I feel like a compete failure as a mother because I yelled at my son last night. He was arguing with me. AGAIN.
So, I failed. Again.
He is thirteen and that is what kids do when they’re thirteen. They argue about everything. Kids should move out as teenagers because they are never more confident in their entire lives that the grown ups around them are completely full of crap and they alone know the answer to literally everything.
The only thing holding kids back is the money. We have it, they want it. It is a parent’s only leverage at this age.
I’m a natural yeller. It is my go-to and I hate that about myself so I fight against it. I take deep breaths. I try to remember what it felt like to be a kid and not understand why my mom was losing her mind over what I thought was nothing.
But last night I had, as my Mama would have said, “had it up to here,” as she held her hand to her forehead.
I lost my temper, raised my voice, and told my son I was done listening to him.
“I’m done listening to you!”
Even as I was saying it I knew I didn’t mean it. I won’t ever be done listening to my children. I always want them to be heard, but in that moment, as a human being, I knew I was not being heard and in my frustration I lashed out at the one person I should be protecting.
I locked eyes with my husband, then left the room. I stood on my front porch crying because in those last five minutes I had been exactly the opposite of what I work hard to be as a mother.
I want to be the soft landing.
I want to be the safe place.
I want to be the quiet space in the middle of the chaos that is the world in which they are growing up.
In those five minutes, I failed and I felt like the very worst mother.
I felt as though, after all these years of parenting, I’d learned nothing about being the kind of mom I want to be.
But, here’s the thing, mamas.
Just like our kids, we are going to fail. These smaller versions of us didn’t come with instructions. They didn’t come with manuals, or help lines, or reset buttons. And it turns out, 911 does NOT take calls asking what to do about snarky, angst-y tweens. (They really don’t like that at all. They sent someone to explain how much they don’t like it.)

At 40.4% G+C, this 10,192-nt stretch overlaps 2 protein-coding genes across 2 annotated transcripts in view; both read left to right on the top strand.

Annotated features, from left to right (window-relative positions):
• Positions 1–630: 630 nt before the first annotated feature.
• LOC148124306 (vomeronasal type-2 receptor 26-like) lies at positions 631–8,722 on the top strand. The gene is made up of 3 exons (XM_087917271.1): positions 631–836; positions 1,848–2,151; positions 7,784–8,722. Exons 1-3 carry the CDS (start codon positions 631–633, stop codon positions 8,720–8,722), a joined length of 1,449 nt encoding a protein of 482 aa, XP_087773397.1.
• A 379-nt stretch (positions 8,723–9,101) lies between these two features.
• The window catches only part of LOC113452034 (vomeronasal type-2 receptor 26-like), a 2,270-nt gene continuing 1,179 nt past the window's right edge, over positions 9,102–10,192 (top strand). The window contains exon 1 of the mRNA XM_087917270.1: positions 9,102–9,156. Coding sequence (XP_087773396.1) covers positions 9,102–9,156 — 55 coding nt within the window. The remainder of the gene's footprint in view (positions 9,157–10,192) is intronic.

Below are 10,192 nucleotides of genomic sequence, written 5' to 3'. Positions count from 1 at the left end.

We are going to learn about being parents the same way our kids are going to learn about being adults: trial and error.
We will have great triumphs and we will have epic failures. What makes us good parents is how we learn from those great and not so great moments. When we make mistakes, do we see the mistake and try to correct it? Do we remember it and look for a different path next time the opportunity comes our way?
I laid into my son last night. It was a little ugly. He won’t be permanently scarred, probably, and after I spent some time on the porch calming down and going back through what happened I was able to see where I went wrong. I was able to go back to him and apologize.
I failed, so yes, I apologized to my son. It is ok to apologize to our kids.
They learn that adults make mistakes and they learn to be accountable for their own when the time comes.
I told him I was sorry that I yelled and that I should not have said what I did. I told him that while I didn’t appreciate him arguing with me, my method of delivering my message sucked.
The coolest thing happened. He apologized, too. We forgave each other and started again.
My teenager spoke to me in real words. Not just grunts and heavy sighs. It was like Christmas and my birthday all at once.
Parents, we are going to screw this up.
We might even mess up more than our kids. We will be ok. We were designed to learn and grow. We were made to fail and forgive.
Forgive yourself the same way you forgive your kids because you are a good parent. I am a good Mom. We deserve the same love and grace we give our children.